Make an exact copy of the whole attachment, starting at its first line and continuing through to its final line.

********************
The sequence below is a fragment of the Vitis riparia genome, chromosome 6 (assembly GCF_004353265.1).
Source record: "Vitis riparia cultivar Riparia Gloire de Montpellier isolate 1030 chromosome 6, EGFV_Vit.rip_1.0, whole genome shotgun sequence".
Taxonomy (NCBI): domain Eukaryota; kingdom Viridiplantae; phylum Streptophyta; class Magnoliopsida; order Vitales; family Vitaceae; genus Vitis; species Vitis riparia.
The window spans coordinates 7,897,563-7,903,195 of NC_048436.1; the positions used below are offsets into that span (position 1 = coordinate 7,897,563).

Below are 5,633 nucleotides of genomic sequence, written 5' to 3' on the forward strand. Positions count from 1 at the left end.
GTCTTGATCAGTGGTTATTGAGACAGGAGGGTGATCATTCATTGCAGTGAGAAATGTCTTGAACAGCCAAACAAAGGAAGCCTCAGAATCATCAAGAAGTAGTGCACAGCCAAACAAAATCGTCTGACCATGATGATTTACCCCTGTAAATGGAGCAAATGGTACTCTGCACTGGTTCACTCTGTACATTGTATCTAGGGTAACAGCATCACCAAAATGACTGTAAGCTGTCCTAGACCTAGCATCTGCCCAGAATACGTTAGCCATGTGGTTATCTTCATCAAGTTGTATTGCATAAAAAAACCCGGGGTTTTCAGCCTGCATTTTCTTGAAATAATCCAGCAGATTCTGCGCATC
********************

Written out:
The sequence below is a fragment of the Vitis riparia genome, chromosome 6 (assembly GCF_004353265.1).
Source record: "Vitis riparia cultivar Riparia Gloire de Montpellier isolate 1030 chromosome 6, EGFV_Vit.rip_1.0, whole genome shotgun sequence".
Taxonomy (NCBI): domain Eukaryota; kingdom Viridiplantae; phylum Streptophyta; class Magnoliopsida; order Vitales; family Vitaceae; genus Vitis; species Vitis riparia.
The window spans coordinates 7,897,563-7,903,195 of NC_048436.1; the positions used below are offsets into that span (position 1 = coordinate 7,897,563).

Below are 5,633 nucleotides of genomic sequence, written 5' to 3' on the forward strand. Positions count from 1 at the left end.
GTCTTGATCAGTGGTTATTGAGACAGGAGGGTGATCATTCATTGCAGTGAGAAATGTCTTGAACAGCCAAACAAAGGAAGCCTCAGAATCATCAAGAAGTAGTGCACAGCCAAACAAAATCGTCTGACCATGATGATTTACCCCTGTAAATGGAGCAAATGGTACTCTGCACTGGTTCACTCTGTACATTGTATCTAGGGTAACAGCATCACCAAAATGACTGTAAGCTGTCCTAGACCTAGCATCTGCCCAGAATACGTTAGCCATGTGGTTATCTTCATCAAGTTGTATTGCATAAAAAAACCCGGGGTTTTCAGCCTGCATTTTCTTGAAATAATCCAGCAGATTCTGCGCATC